New super recommending delay for controversial Norwalk curriculum choice

Norwalk BOE 080613 163-001
Norwalk Superintendent Manuel Rivera addresses citizens from the vantage point of a Norwalk Board of Education member for the first time Tuesday.

Superintendent Manuel Rivera announced Tuesday night he is recommending that the choice of a K-5 English Language curriculum be delayed an scheduled for implementation in the 2014-2015 school year.

The curriculum is needed for the transition to Common Core State Standards. A committee of teachers and school administrators, including one elementary school teacher from each school, spent six full days over the past school year studying the curriculum options. About 50 people attended a BOE curriculum committee meeting last month on the topic, expressing concern that the board would choose a different curriculum than the ones preferred by the committee.

A public speaker at Tuesday’s meeting addressed the topic.

“I know how much time and effort the ELA committee spent analyzing the K-five language arts program,” said Howie Ziperstein, a Cranbury Elementary School teacher who lives in Sandy Hook. “Because of the elementary school teachers’ educational background and understanding of what is necessary to implement the Common Core Standards at the elementary level, you should follow their recommendation.”

He asked if board members had visited each school, and said the teachers know best.

“We cannot go another school year without a language arts program that is consistent throughout the district and relevant to the Common Core as well as being the most highly rated program,” he said. “… To wait until 2014-2015 would be major disservice to the 5,232 elementary students of Norwalk.”

Rivera said the last board vote on the topic was essentially a referendum asking for his input on the topic. He said he has met with the committee, spoken to national experts on literacy, studied the rubrics and performance data.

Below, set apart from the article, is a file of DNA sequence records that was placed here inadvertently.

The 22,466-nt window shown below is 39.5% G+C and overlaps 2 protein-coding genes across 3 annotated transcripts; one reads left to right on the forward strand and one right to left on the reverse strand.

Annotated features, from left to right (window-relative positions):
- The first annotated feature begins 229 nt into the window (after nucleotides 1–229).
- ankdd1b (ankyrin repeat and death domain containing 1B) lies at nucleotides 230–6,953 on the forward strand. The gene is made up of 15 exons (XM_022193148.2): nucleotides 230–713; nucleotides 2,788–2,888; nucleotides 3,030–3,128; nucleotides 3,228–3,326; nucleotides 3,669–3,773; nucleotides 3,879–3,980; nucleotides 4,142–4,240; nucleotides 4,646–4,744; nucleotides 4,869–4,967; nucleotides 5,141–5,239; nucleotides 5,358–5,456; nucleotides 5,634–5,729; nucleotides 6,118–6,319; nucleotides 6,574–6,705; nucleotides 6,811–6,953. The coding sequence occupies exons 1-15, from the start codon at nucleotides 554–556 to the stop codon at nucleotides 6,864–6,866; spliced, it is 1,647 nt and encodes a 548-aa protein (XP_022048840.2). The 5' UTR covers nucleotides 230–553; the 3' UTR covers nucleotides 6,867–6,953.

The schedule that was drawn up for the transition called for 2013-2014 to be a development year for K-5 curriculum, with adoption in 2014-2015, he said.

“It’s too late at this point to bring in trainers that would actually be ready in September,” he said. “I think we need to take this time, make sure we have the absolute best input that I can provide, since that is what I have been asked to do and that is what I intend to do.”


5 responses to “New super recommending delay for controversial Norwalk curriculum choice”

  1. Ergo


    Yet again the Norwalk students suffer because of the adults.

    To the point that Howie Ziperstein made: Can someone please explain to me why every class in every school isn’t learning the same lessons with the same homework? For example, say my child is in 5th grade and leaves mid-year to go to another Norwalk school. Wouldn’t it make sense for that transition to be seamless? Instead, different teachers at different schools teach different lessons at a different pace with different homework. Perhaps at the end of the year the result may be the same, but along the way shouldn’t it be the same as well?

    Time and time again the opinions of the educators are dismissed. They are in the classrooms day after day, year after year. They know our children and they know how this mish mash of curriculum if adversely affecting the students. To dismiss their valuable input just reinforces how ignorant the BOE and new Superintendent are.

    For shame.

  2. Piberman

    It’s comforting to observe that our new Supt., our public school’s chief education officer hired by the BOE, is indeed responsible for implementing curriculum changes, not the NFT. Or parents. A positive development.

  3. oldtimer

    Professor Berman
    It says the new super is “recommending”, not implementing. That sounds like the BOE makes the decision, not Dr. Rivera. The law reads that the superintendent is the board CEO, but, apparently, that is not how it works in Norwalk.

  4. M. Murray’s

    Japanese schools are all consistent across the country. That’s why they are outpacing us

  5. Ergo, your point is well taken. The plethora of curricula in the Norwalk schools is unacceptable. Our Common Core plan is directly intended to address that situation. Last year we implemented the first-ever uniform mathematics curriculum in our 12 elementary schools — GoMath. So every class in every elementary school is now using that new, high-quality curriculum. Last night the Board approved the Prentice-Hall Language Arts curriculum for grades 6-12; as of this fall, for the first time all of our middle and high schools will be on the same English curriculum. Tomorrow night the Curriculum Committee will be reviewing the Houghton Mifflin Harcourt “Big Ideas Math” Curriculum for grades 6-8, with the hope of implementation this fall as well. Our Common Core plan calls for adopting a K-5 English curriculum by September 2014, and we will meet that goal. This is a big project that can’t be completed overnight, but we are making great progress.

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